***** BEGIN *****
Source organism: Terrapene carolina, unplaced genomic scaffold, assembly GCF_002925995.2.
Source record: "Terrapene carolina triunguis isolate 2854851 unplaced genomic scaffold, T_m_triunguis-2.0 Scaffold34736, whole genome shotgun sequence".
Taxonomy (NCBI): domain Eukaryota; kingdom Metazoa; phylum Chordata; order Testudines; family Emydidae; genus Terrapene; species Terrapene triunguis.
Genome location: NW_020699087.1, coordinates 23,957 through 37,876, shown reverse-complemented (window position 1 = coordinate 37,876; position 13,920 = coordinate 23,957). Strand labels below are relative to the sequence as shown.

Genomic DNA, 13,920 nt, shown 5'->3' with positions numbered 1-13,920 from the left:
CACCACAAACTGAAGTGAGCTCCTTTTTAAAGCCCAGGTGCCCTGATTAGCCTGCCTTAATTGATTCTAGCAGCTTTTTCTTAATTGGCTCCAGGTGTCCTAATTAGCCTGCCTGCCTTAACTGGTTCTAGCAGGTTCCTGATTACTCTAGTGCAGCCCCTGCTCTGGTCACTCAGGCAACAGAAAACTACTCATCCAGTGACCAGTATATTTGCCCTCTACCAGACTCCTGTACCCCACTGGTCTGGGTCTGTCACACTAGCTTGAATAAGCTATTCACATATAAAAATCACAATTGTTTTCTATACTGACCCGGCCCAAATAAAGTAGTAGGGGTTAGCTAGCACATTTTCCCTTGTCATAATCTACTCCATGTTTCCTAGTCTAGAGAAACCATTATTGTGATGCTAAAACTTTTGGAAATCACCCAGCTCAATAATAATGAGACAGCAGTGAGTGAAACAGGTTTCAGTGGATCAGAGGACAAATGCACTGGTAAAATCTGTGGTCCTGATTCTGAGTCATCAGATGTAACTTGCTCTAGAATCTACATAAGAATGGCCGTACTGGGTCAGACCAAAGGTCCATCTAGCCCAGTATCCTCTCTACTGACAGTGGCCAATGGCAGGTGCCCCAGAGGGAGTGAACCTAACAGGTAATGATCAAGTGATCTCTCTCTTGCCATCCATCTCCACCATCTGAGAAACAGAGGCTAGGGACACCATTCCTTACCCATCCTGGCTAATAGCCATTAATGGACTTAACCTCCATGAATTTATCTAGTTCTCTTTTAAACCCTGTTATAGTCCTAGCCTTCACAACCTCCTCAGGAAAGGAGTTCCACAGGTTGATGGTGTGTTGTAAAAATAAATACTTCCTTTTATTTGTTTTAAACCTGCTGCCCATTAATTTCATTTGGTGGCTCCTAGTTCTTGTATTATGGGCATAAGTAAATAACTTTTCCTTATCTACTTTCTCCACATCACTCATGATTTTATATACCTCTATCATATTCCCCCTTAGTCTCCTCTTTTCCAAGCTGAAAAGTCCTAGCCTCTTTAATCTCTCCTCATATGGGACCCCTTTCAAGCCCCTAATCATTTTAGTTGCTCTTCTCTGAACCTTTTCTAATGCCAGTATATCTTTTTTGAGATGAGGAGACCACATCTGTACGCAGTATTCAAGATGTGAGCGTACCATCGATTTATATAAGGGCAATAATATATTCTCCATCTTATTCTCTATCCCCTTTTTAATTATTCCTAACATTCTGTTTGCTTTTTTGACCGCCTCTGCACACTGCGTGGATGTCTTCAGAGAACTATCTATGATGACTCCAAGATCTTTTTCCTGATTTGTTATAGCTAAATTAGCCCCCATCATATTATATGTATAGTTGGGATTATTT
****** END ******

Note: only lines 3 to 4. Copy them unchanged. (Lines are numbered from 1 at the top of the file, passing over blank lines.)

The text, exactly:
Taxonomy (NCBI): domain Eukaryota; kingdom Metazoa; phylum Chordata; order Testudines; family Emydidae; genus Terrapene; species Terrapene triunguis.
Genome location: NW_020699087.1, coordinates 23,957 through 37,876, shown reverse-complemented (window position 1 = coordinate 37,876; position 13,920 = coordinate 23,957). Strand labels below are relative to the sequence as shown.